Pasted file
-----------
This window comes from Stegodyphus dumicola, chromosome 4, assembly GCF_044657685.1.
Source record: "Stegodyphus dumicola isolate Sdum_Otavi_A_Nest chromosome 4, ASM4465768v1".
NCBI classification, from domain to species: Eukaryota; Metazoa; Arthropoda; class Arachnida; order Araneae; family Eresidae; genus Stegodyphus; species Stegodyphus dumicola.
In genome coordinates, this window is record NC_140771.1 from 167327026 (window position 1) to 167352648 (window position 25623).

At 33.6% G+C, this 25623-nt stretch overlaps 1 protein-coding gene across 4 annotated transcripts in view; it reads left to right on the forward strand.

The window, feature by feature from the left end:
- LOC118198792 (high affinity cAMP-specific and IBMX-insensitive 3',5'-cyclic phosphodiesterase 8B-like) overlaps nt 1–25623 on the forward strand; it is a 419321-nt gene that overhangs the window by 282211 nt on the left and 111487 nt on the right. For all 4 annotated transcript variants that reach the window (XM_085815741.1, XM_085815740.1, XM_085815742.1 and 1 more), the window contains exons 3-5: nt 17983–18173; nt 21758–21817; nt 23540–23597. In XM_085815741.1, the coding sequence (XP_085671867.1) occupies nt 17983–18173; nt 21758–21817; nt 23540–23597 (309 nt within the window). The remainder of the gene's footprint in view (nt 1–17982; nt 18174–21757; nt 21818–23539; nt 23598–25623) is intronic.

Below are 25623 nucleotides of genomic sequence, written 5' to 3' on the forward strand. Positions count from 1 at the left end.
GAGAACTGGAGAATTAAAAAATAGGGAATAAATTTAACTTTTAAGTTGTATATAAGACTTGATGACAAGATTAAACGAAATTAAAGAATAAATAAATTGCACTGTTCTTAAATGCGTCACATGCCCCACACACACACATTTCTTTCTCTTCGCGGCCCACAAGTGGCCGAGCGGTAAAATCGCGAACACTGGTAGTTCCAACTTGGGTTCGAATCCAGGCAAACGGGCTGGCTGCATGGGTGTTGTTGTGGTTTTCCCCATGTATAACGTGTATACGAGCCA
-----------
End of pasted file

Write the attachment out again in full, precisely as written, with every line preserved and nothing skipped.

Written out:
This window comes from Stegodyphus dumicola, chromosome 4, assembly GCF_044657685.1.
Source record: "Stegodyphus dumicola isolate Sdum_Otavi_A_Nest chromosome 4, ASM4465768v1".
NCBI classification, from domain to species: Eukaryota; Metazoa; Arthropoda; class Arachnida; order Araneae; family Eresidae; genus Stegodyphus; species Stegodyphus dumicola.
In genome coordinates, this window is record NC_140771.1 from 167327026 (window position 1) to 167352648 (window position 25623).

At 33.6% G+C, this 25623-nt stretch overlaps 1 protein-coding gene across 4 annotated transcripts in view; it reads left to right on the forward strand.

The window, feature by feature from the left end:
- LOC118198792 (high affinity cAMP-specific and IBMX-insensitive 3',5'-cyclic phosphodiesterase 8B-like) overlaps nt 1–25623 on the forward strand; it is a 419321-nt gene that overhangs the window by 282211 nt on the left and 111487 nt on the right. For all 4 annotated transcript variants that reach the window (XM_085815741.1, XM_085815740.1, XM_085815742.1 and 1 more), the window contains exons 3-5: nt 17983–18173; nt 21758–21817; nt 23540–23597. In XM_085815741.1, the coding sequence (XP_085671867.1) occupies nt 17983–18173; nt 21758–21817; nt 23540–23597 (309 nt within the window). The remainder of the gene's footprint in view (nt 1–17982; nt 18174–21757; nt 21818–23539; nt 23598–25623) is intronic.

Below are 25623 nucleotides of genomic sequence, written 5' to 3' on the forward strand. Positions count from 1 at the left end.
GAGAACTGGAGAATTAAAAAATAGGGAATAAATTTAACTTTTAAGTTGTATATAAGACTTGATGACAAGATTAAACGAAATTAAAGAATAAATAAATTGCACTGTTCTTAAATGCGTCACATGCCCCACACACACACATTTCTTTCTCTTCGCGGCCCACAAGTGGCCGAGCGGTAAAATCGCGAACACTGGTAGTTCCAACTTGGGTTCGAATCCAGGCAAACGGGCTGGCTGCATGGGTGTTGTTGTGGTTTTCCCCATGTATAACGTGTATACGAGCCA